The public, after the recent Malaysian Airlines tragedy in Eastern Ukraine and the Iron Dome systems’ protection of Israel, is now keenly aware of the lethality of missiles and the necessity of properly integrating and operating air defense systems. This air and missile defense mission is one of the U.S. Army’s top priorities, so it’s been on target ensuring the Patriot missile system continues to evolve to outpace the threat. Unfortunately, the Senate Appropriations Committee is not yet on board.
After years of political maneuvering on Capitol Hill and hundreds of millions in extra funding, Patriot’s chief competitor, the Medium Extended Air Defense System program, drew its last breath this year. In the end, the conclusion was clear and unequivocal by Washington standards — a poor, non-performing program must simply fade away. Many would languish over its demise or perceived waste of valuable defense dollars while the optimists would look at how the investment spurred competition and technology. Perhaps the reality is somewhere in between, so now it’s time to move forward with Patriot Air and Missile Defense System modernization.
In this year’s budget request, the Pentagon seeks Patriot modernization funds while one of the four key committees, the Senate Appropriations recently decided to significantly cut the budget citing the Army hasn’t clearly defined programmatics or technologies in their requirements (two things not normally in a “requirements document”) or an acquisition strategy that embraces competition. Interestingly, this is the same committee that had no problem pouring hundreds of millions into MEADS these last few years knowing the U.S. would never procure the system.
Today’s Patriot vaguely resembles the systems and missiles fielded in the 1980s. Its capabilities now encompass a significantly larger engagement envelope against ever evolving threat aircraft, cruise missiles and even ballistic missiles. Of course, a complex weapons system is nothing without reliability and training for ease of operations, but those steady improvements dwarf when considering Patriot’s ability to interoperate with the alphabet soup of systems that form the U.S. and Allied Integrated Air Defense System of Systems. The Navy’s AEGIS, the Air Force’s TPS-radars, Allied HAWK, the Terminal High Altitude Area Defense for ballistic missiles, and the JLENS aerostats for persistent look-down protection all tie in with Patriot.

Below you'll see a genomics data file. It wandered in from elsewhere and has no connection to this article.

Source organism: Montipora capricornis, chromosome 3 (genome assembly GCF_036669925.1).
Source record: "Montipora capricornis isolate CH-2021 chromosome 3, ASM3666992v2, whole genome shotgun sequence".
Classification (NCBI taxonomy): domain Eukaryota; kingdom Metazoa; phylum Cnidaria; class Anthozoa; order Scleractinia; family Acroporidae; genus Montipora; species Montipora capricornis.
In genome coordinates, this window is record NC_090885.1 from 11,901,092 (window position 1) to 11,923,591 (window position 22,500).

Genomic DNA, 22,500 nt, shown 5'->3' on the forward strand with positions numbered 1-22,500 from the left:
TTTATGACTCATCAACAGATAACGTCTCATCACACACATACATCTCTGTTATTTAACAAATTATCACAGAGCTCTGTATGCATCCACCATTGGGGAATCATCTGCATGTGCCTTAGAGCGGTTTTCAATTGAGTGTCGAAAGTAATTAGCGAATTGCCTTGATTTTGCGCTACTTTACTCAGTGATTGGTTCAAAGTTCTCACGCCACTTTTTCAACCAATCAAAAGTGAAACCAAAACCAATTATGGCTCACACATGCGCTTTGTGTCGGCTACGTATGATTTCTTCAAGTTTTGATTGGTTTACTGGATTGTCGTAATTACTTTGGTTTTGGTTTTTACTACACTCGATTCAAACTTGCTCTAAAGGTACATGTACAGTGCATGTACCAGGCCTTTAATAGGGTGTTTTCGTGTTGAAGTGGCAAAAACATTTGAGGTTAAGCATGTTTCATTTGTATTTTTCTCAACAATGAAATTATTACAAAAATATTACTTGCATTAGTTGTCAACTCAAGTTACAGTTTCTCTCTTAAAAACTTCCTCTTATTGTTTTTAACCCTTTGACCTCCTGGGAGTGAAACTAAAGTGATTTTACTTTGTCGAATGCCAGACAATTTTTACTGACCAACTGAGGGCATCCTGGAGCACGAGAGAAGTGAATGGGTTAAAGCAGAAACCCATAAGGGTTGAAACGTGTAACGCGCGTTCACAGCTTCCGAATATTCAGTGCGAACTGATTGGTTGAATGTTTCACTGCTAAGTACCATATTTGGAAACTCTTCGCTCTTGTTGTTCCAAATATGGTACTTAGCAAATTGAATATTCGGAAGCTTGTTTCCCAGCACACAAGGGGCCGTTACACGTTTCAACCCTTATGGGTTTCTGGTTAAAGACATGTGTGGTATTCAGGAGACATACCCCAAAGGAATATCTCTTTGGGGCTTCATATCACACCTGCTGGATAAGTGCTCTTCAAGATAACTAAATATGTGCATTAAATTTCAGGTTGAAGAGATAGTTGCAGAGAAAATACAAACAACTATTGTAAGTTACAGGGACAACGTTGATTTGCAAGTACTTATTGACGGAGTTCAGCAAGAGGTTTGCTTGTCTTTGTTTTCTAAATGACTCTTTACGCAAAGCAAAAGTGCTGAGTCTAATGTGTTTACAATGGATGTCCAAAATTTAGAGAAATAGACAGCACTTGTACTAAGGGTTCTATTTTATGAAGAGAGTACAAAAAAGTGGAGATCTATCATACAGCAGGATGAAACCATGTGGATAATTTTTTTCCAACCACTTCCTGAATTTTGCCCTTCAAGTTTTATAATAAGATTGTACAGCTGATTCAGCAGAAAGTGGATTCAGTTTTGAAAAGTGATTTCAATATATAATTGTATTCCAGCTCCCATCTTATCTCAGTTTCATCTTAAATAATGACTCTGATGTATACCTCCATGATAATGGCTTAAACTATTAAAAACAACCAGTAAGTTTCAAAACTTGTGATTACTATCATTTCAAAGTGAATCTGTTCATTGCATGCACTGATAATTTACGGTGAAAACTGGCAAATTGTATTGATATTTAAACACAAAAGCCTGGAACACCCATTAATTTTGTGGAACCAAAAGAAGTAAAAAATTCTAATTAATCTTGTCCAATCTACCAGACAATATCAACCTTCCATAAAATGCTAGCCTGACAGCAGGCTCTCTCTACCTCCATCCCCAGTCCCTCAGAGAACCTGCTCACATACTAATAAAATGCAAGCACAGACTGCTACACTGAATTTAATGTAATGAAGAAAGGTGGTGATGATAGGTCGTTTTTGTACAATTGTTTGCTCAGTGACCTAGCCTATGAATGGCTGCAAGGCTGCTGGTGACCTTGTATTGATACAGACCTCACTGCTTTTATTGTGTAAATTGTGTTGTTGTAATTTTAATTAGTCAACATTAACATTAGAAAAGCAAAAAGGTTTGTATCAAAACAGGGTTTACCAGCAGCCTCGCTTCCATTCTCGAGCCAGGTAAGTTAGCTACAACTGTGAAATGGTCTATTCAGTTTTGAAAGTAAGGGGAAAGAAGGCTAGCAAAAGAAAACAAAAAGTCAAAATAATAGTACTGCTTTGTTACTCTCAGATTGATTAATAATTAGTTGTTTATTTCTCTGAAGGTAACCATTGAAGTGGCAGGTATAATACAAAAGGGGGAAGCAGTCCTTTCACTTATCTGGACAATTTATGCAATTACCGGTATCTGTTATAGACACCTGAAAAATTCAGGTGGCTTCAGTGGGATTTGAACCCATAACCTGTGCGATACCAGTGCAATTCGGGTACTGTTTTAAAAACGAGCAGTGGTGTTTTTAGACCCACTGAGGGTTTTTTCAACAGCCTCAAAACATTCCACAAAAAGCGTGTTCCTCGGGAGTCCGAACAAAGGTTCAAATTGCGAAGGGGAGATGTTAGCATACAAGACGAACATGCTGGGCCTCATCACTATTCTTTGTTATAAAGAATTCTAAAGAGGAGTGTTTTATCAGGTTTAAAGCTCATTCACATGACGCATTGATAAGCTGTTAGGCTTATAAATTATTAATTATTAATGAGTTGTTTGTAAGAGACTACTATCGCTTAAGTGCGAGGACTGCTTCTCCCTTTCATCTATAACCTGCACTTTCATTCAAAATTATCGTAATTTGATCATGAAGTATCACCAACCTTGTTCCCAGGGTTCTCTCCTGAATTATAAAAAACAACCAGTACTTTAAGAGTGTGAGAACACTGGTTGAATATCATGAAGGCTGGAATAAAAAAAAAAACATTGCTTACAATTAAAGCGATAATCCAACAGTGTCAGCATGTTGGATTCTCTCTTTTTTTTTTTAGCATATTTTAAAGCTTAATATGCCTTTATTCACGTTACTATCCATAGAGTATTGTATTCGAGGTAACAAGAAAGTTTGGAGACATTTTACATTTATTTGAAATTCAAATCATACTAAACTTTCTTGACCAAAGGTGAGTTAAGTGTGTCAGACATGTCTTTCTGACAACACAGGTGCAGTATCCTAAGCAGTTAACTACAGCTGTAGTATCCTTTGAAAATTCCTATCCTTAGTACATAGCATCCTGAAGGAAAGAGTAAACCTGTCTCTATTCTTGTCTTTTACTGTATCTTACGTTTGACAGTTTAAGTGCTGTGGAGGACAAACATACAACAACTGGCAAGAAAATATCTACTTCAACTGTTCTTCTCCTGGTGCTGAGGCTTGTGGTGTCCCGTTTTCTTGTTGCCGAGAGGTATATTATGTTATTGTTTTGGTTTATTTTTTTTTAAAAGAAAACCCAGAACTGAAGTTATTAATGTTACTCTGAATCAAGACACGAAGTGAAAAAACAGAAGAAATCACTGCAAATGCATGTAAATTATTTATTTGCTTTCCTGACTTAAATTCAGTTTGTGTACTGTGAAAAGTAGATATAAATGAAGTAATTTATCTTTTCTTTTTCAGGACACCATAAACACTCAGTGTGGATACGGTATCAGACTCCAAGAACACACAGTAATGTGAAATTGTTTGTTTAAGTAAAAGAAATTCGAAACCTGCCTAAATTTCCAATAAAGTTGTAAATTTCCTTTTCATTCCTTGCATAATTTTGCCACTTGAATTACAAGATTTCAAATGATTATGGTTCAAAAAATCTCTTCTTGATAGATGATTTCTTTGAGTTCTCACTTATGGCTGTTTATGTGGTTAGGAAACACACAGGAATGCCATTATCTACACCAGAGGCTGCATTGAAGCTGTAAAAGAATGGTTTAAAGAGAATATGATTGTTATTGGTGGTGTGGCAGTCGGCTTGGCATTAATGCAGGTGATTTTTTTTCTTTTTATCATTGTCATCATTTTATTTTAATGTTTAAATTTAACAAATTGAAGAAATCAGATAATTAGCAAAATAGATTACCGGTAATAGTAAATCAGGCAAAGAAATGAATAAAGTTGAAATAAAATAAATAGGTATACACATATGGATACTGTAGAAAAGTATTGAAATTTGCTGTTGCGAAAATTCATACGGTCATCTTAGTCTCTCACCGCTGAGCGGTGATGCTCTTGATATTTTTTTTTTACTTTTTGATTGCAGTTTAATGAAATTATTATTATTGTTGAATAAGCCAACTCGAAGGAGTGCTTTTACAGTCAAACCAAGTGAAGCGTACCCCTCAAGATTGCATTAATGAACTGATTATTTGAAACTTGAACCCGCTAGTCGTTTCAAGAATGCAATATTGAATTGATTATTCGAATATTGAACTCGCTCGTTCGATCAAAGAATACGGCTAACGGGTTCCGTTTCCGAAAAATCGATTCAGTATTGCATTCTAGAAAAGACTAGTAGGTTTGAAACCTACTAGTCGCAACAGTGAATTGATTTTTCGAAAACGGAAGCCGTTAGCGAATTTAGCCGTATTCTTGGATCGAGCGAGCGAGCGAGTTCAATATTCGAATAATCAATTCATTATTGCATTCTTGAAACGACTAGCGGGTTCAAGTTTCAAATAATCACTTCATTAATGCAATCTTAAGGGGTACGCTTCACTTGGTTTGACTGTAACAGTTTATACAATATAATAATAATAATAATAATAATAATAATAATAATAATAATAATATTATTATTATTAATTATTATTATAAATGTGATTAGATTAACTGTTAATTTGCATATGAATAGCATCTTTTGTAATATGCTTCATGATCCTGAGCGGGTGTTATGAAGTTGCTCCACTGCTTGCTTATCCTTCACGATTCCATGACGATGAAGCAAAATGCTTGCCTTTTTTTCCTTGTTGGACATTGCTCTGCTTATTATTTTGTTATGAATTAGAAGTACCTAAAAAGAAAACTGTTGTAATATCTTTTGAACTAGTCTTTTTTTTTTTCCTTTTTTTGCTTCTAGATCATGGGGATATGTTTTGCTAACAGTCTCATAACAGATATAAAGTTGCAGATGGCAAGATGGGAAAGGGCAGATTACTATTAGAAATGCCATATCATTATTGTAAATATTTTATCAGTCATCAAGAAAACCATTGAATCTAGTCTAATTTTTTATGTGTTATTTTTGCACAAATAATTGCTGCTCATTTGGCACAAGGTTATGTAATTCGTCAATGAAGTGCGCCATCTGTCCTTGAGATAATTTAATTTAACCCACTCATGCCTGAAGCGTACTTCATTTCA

U.S. Patriot forces stand guard around the globe with eleven allied/partner nations, while two new NATO allies consider procurement of the system. Its evolution proves its architecture is open to change and improvement, and its program team delivers when resourced. Most importantly, Patriot is a strategic deterrent that sends a message to our adversaries and assures our partners — which is why more than a third of the U.S. Patriot force is forward deployed today.
Having worked many large single-contractor programs, the defense acquisition community seeks leverage that motivates performance for the full term of a program. The Senate Appropriations Committee is right to be concerned; however, the Army has done an impressive job with Patriot’s acquisition strategy.
Instead of employing an aircraft model, where the system of systems is on board and is supplied by a single mega-contractor, the Army’s Patriot acquisition strategy leveraged foreign sales, multi-year procurement, and component system competitions. In some cases the Patriot elements were competed by the prime contractor (Raytheon) and in other cases were “broken out” and competed by the Army. Congress should note that this last competitive method proved to be particularly well suited to Patriot as reflected in the PAC-3 family of missiles being supplied by Lockheed Martin and in the Integrated Battle Command System being provided by Northrop Grumman.
Mixing major system suppliers can be a challenge, but it can be powerfully effective if the overarching managers are excellent. The Army’s Patriot program team has proved to be a wise investor and effective manager. In concert with the operational community, its vision for Patriot includes continued upgrades to the missile segment, leveraging the latest in digital processors in the radar and weapons control systems, and improvements to the operator stations.
All of these enhance Patriot’s readiness and reliability, mitigate obsolescence, reduce the maintenance and logistic footprint, and improve system performance. Patriot is not standing still and the Army is poised to evolve the system further with new concepts and innovations from industry — including legacy MEADS technology or a real 21st century 360-degree AEGIS-like fixed array radar — that can compete and earn their way onto the battlefield.
The linchpin to success remains funding. Predicable and consistent funding for Patriot modernization is vital to the success of the Army’s strategy for meeting combatant commanders’ needs and executing a program that provides critical capabilities to U.S. and allied forces. Congress should stand resolute in supporting the Army’s program team and fully fund Patriot modernization by restoring the Senate Appropriations cut in the full Senate or in conference.
Retired Air Force Col. Robert Newton is a former test pilot and Pentagon acquisitions officer.
Vice President Joe Biden waits to conduct a mock swearing-in ceremony with Sen. Brian Schatz, D-Hawaii, in the Capitol's Old Senate Chamber, December 2, 2014. Schatz was sworn in to serve the remainder of his term since he was appointed to the seat after Sen. Daniel Inouye, D-Hawaii, passed away.